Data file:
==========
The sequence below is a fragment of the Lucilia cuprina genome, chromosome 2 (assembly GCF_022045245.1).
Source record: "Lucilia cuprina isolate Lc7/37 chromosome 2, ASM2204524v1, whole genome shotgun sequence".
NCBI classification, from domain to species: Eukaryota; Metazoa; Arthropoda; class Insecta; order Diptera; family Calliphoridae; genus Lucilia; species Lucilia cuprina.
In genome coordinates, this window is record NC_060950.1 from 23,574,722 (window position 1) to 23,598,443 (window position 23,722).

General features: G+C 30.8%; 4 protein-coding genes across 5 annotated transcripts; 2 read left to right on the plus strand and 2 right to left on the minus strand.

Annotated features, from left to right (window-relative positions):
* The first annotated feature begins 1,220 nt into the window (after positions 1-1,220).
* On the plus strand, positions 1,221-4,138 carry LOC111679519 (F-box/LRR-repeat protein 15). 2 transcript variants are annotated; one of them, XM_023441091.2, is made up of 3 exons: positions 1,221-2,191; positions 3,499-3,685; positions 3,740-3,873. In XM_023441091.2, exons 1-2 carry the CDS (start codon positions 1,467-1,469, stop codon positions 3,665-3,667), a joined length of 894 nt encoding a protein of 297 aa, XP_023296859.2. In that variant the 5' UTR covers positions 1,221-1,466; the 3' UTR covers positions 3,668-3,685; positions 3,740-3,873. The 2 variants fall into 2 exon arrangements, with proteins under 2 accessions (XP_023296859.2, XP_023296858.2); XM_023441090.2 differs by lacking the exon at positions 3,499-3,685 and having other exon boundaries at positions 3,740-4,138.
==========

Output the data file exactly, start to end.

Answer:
The sequence below is a fragment of the Lucilia cuprina genome, chromosome 2 (assembly GCF_022045245.1).
Source record: "Lucilia cuprina isolate Lc7/37 chromosome 2, ASM2204524v1, whole genome shotgun sequence".
NCBI classification, from domain to species: Eukaryota; Metazoa; Arthropoda; class Insecta; order Diptera; family Calliphoridae; genus Lucilia; species Lucilia cuprina.
In genome coordinates, this window is record NC_060950.1 from 23,574,722 (window position 1) to 23,598,443 (window position 23,722).

General features: G+C 30.8%; 4 protein-coding genes across 5 annotated transcripts; 2 read left to right on the plus strand and 2 right to left on the minus strand.

Annotated features, from left to right (window-relative positions):
* The first annotated feature begins 1,220 nt into the window (after positions 1-1,220).
* On the plus strand, positions 1,221-4,138 carry LOC111679519 (F-box/LRR-repeat protein 15). 2 transcript variants are annotated; one of them, XM_023441091.2, is made up of 3 exons: positions 1,221-2,191; positions 3,499-3,685; positions 3,740-3,873. In XM_023441091.2, exons 1-2 carry the CDS (start codon positions 1,467-1,469, stop codon positions 3,665-3,667), a joined length of 894 nt encoding a protein of 297 aa, XP_023296859.2. In that variant the 5' UTR covers positions 1,221-1,466; the 3' UTR covers positions 3,668-3,685; positions 3,740-3,873. The 2 variants fall into 2 exon arrangements, with proteins under 2 accessions (XP_023296859.2, XP_023296858.2); XM_023441090.2 differs by lacking the exon at positions 3,499-3,685 and having other exon boundaries at positions 3,740-4,138.